German Taxpayers Willingly Subsidise Bankers

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NY Times, August 11, 2011 A debate between five economists on "Why Aren't Germans Protesting?" Rightly Disgusted at the Banks A bailout, like any other government expenditure, is a tax. Someone must pay all this money. And it is unfair to tax the broad population to pay for a special interest. Instead of being a progressive tax policy, bailouts enable bad behavior by the financial elite, sticking taxpayers with the cost. Bailouts are unpopular among Europeans who see them as a tax being paid by the population as a whole to financiers at the top of the pyramid. These bankers have lived in the short run, taking large risks of capital for short-term gains to outperform their rivals. It is a game that ...

Greece now, US soon

Geithner says, wait a minute, American banks have made huge billion-dollar–maybe, for all we know, a trillion-dollar bet that the Greeks will repay. They’ve made derivative plays, they’ve made cross-party insurance, and American banks would lose money. Now, if there’s a choice between American banks losing $1 and Europe going into neo-feudalism for a generation, Geithner will support the $1.

How a $13 Trillion Cover Story was Written

Free money creation to bail out America's elite financial speculators, but not for Social Security or Medicare Only the “Crazies” Get the Bank Giveaway Right Financial crashes were well understood for a hundred years after they became a normal financial phenomenon in the mid-19th century. Much like the buildup of plaque deposits in human veins and arteries, an accumulation of debt gained momentum exponentially until the economy crashed, wiping out bad debts – along with savings on the other side of the balance sheet. Physical property remained intact, although much was transferred from debtors to creditors. But clearing away the debt overhead from the economy’s circulatory system freed it to resume its ...

Rolling Back the Progressive Era

Financial strategists do not intend to let today’s debt crisis go to waste. Foreclosure time has arrived. That means revolution – or more accurately, a counter-revolution to roll back the 20th century’s gains made by social democracy: pensions and social security, public health care and other infrastructure providing essential services at subsidized prices or for free.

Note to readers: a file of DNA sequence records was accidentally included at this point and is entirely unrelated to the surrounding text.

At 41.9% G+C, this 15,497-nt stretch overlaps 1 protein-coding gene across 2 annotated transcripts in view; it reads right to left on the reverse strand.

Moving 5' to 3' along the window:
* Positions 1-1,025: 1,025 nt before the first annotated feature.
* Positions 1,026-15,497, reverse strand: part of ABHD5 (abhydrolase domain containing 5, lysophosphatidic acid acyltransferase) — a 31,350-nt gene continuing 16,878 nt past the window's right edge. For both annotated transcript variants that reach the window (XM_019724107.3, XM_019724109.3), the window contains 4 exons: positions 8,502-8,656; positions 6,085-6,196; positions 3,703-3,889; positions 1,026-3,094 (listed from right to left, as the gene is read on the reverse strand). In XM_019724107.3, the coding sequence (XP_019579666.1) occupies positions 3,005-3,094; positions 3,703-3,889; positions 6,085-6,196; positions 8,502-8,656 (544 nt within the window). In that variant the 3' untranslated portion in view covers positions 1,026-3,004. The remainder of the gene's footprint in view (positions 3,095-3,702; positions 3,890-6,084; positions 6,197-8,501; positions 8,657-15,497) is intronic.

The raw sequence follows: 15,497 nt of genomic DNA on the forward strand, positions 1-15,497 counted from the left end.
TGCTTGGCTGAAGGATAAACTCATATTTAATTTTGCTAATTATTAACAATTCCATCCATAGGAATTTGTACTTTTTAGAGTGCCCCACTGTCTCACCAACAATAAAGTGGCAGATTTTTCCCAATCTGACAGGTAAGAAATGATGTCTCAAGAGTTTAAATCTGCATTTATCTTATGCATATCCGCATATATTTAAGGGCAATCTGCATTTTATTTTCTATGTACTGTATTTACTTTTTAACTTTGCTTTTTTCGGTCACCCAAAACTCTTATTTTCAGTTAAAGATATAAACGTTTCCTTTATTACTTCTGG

How Financial Oligarchy Replaces Democracy

Will Greece Let EU Central Bankers Run Riot Over Sovereignty? When Greece exchanged its drachma for the euro in 2000, most voters were all for joining the Eurozone. Their hope was that it would ensure stability, and that this would promote rising wages and living standards. Few saw that the stumbling point was tax policy. Greece was excluded from the eurozone the previous year as a result of failing to meet the 1992 Maastricht criteria for EU membership, limiting budget deficits to 3 percent of GDP, and government debt to 60 percent. The euro also had other serious fiscal and monetary problems at the outset. There is little thought of wealthier EU economies helping bring less productive ones up to par, e.g. ...

EU: Class War Declared

Concentration of financial power in non-democratic hands is inherent in the way that Europe’s centralized planning in financial hands was achieved in the first place. The European Central Bank has no elected government behind it that can levy taxes. The EU constitution prevents the ECB from bailing out governments

Will Iceland Vote “No” or commit financial suicide?

A landmark fight is occurring this Saturday, April 9. Icelanders will vote on whether to subject their economy to decades of poverty, bankruptcy and emigration of their work force. At least, that is the program supported by the existing Social Democratic-Green coalition government in urging a “Yes” vote on the Icesave bailout. Their financial surrender policy endorses the European Central Bank’s lobbying for the neoliberal deregulation that led to the real estate bubble and debt leveraging, as if it were a success story rather than the road to national debt peonage. The reality was an enormous banking fraud, an orgy of insider dealing as bank managers lent the money to themselves, leaving an empty shell – and then saying ...

Norway's Sovereign Wealth Risk Vortex

What does Norway get out of its Oil Fund, if not More Strategic Infrastructure Investment? For the past generation Norway has supplied Europe and other regions with oil, taking payment in euros or dollars. It then sends nearly all this foreign exchange abroad, sequestering its oil-export receipts – which are in foreign currency – in the Oil Fund, to invest mainly in European and U.S. stocks and bonds. The fund now exceeds $500+ billion, second in the world to that of Abu Dhabi. What do Norwegians get out of these financial savings, besides a modest interest and dividend yield? The export surplus is said to be too large to spend more than a small fraction (a Procrustean 4 percent) at home without ...